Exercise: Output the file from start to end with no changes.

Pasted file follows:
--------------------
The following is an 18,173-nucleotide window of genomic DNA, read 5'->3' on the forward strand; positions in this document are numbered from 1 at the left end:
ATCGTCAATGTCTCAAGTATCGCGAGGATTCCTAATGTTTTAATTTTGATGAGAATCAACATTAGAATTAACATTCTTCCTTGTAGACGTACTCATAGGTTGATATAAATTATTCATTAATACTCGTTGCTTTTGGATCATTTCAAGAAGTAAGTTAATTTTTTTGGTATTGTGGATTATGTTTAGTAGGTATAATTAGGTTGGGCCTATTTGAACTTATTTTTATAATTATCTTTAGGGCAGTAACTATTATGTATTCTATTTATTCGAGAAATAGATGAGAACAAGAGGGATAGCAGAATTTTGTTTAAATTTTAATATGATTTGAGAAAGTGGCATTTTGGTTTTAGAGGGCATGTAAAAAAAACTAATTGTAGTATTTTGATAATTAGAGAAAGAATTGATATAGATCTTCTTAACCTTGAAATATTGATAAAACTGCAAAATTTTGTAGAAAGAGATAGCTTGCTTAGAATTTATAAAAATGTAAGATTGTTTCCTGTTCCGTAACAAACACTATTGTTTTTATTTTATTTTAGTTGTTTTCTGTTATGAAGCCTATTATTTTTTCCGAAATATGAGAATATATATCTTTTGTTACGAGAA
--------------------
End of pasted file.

The following is an 18,173-nucleotide window of genomic DNA, read 5'->3' on the forward strand; positions in this document are numbered from 1 at the left end:
ATCGTCAATGTCTCAAGTATCGCGAGGATTCCTAATGTTTTAATTTTGATGAGAATCAACATTAGAATTAACATTCTTCCTTGTAGACGTACTCATAGGTTGATATAAATTATTCATTAATACTCGTTGCTTTTGGATCATTTCAAGAAGTAAGTTAATTTTTTTGGTATTGTGGATTATGTTTAGTAGGTATAATTAGGTTGGGCCTATTTGAACTTATTTTTATAATTATCTTTAGGGCAGTAACTATTATGTATTCTATTTATTCGAGAAATAGATGAGAACAAGAGGGATAGCAGAATTTTGTTTAAATTTTAATATGATTTGAGAAAGTGGCATTTTGGTTTTAGAGGGCATGTAAAAAAAACTAATTGTAGTATTTTGATAATTAGAGAAAGAATTGATATAGATCTTCTTAACCTTGAAATATTGATAAAACTGCAAAATTTTGTAGAAAGAGATAGCTTGCTTAGAATTTATAAAAATGTAAGATTGTTTCCTGTTCCGTAACAAACACTATTGTTTTTATTTTATTTTAGTTGTTTTCTGTTATGAAGCCTATTATTTTTTCCGAAATATGAGAATATATATCTTTTGTTACGAGAA